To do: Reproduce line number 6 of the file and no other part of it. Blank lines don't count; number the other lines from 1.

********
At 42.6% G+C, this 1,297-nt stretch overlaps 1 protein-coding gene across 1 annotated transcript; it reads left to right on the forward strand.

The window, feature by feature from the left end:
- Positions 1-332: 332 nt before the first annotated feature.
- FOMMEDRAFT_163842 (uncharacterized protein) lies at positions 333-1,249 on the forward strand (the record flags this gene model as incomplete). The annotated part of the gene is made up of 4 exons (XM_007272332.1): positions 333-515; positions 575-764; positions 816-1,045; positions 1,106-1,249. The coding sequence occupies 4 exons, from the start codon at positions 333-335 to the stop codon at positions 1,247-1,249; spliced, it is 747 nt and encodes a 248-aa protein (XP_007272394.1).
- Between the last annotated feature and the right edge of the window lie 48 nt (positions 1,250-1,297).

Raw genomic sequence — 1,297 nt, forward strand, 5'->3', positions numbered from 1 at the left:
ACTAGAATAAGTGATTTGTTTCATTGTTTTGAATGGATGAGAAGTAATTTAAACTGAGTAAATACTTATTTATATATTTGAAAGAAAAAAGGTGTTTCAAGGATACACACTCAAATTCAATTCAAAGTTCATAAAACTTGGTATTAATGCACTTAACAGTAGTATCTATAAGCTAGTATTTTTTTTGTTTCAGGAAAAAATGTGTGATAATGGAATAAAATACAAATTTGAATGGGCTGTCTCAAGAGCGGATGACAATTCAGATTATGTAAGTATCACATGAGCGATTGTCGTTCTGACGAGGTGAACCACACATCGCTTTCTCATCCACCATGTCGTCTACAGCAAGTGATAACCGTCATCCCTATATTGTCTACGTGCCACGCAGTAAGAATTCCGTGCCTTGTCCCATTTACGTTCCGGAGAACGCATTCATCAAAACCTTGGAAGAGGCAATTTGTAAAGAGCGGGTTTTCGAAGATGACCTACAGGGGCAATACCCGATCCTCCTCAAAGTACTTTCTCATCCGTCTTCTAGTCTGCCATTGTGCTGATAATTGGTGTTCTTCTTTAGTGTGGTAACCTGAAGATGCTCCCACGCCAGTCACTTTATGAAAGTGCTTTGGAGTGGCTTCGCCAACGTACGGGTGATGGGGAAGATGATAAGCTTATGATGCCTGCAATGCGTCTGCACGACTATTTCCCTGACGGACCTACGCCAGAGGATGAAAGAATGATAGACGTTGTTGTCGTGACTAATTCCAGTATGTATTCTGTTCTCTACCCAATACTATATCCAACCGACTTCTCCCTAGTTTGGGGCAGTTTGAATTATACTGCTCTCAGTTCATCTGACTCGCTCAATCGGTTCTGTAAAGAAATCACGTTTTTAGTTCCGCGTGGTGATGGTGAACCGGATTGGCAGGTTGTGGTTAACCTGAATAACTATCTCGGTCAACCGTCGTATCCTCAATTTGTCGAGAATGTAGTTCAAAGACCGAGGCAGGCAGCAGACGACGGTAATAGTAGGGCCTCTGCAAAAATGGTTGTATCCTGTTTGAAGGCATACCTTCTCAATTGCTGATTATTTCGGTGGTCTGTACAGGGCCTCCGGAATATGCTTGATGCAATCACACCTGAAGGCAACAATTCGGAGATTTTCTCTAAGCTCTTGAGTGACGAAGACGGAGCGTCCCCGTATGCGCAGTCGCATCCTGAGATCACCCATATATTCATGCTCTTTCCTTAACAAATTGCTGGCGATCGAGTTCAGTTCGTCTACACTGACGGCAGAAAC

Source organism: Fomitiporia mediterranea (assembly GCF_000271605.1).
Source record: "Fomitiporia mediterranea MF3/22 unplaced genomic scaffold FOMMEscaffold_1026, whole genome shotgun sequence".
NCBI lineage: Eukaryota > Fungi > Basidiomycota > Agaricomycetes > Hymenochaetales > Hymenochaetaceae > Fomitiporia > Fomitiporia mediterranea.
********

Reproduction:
Raw genomic sequence — 1,297 nt, forward strand, 5'->3', positions numbered from 1 at the left: